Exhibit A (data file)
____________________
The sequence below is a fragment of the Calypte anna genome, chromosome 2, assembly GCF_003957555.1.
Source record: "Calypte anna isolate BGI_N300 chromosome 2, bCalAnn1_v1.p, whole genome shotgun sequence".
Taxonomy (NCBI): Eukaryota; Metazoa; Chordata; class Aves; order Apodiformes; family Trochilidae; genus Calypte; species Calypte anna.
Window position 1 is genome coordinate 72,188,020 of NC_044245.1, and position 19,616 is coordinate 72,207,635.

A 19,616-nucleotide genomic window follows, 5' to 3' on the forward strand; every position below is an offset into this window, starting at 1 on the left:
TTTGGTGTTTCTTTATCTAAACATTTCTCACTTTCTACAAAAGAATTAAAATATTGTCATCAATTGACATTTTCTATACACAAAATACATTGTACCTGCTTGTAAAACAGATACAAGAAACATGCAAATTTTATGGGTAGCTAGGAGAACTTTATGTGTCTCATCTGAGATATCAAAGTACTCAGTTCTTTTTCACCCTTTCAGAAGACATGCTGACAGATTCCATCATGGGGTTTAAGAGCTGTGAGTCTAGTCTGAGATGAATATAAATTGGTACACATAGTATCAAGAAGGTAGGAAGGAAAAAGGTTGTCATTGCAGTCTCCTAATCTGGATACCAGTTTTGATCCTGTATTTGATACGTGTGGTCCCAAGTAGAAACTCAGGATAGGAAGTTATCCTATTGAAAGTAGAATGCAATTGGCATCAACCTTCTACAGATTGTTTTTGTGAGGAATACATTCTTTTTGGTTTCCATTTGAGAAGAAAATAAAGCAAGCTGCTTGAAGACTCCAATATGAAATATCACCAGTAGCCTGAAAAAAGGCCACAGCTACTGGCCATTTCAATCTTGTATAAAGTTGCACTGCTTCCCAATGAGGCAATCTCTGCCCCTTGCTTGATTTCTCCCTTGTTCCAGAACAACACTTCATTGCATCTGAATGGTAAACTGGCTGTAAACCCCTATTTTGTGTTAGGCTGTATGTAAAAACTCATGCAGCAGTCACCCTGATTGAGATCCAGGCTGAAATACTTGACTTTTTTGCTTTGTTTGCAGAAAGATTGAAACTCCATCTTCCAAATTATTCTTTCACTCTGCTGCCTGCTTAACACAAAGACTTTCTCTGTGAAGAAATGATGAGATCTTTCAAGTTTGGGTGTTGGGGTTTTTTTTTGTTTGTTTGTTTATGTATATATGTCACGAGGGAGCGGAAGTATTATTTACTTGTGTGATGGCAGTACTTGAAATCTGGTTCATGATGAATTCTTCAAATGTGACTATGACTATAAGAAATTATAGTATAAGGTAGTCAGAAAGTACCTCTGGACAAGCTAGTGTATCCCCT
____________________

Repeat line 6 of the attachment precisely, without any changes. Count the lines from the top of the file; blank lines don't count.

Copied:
TTTGGTGTTTCTTTATCTAAACATTTCTCACTTTCTACAAAAGAATTAAAATATTGTCATCAATTGACATTTTCTATACACAAAATACATTGTACCTGCTTGTAAAACAGATACAAGAAACATGCAAATTTTATGGGTAGCTAGGAGAACTTTATGTGTCTCATCTGAGATATCAAAGTACTCAGTTCTTTTTCACCCTTTCAGAAGACATGCTGACAGATTCCATCATGGGGTTTAAGAGCTGTGAGTCTAGTCTGAGATGAATATAAATTGGTACACATAGTATCAAGAAGGTAGGAAGGAAAAAGGTTGTCATTGCAGTCTCCTAATCTGGATACCAGTTTTGATCCTGTATTTGATACGTGTGGTCCCAAGTAGAAACTCAGGATAGGAAGTTATCCTATTGAAAGTAGAATGCAATTGGCATCAACCTTCTACAGATTGTTTTTGTGAGGAATACATTCTTTTTGGTTTCCATTTGAGAAGAAAATAAAGCAAGCTGCTTGAAGACTCCAATATGAAATATCACCAGTAGCCTGAAAAAAGGCCACAGCTACTGGCCATTTCAATCTTGTATAAAGTTGCACTGCTTCCCAATGAGGCAATCTCTGCCCCTTGCTTGATTTCTCCCTTGTTCCAGAACAACACTTCATTGCATCTGAATGGTAAACTGGCTGTAAACCCCTATTTTGTGTTAGGCTGTATGTAAAAACTCATGCAGCAGTCACCCTGATTGAGATCCAGGCTGAAATACTTGACTTTTTTGCTTTGTTTGCAGAAAGATTGAAACTCCATCTTCCAAATTATTCTTTCACTCTGCTGCCTGCTTAACACAAAGACTTTCTCTGTGAAGAAATGATGAGATCTTTCAAGTTTGGGTGTTGGGGTTTTTTTTTGTTTGTTTGTTTATGTATATATGTCACGAGGGAGCGGAAGTATTATTTACTTGTGTGATGGCAGTACTTGAAATCTGGTTCATGATGAATTCTTCAAATGTGACTATGACTATAAGAAATTATAGTATAAGGTAGTCAGAAAGTACCTCTGGACAAGCTAGTGTATCCCCT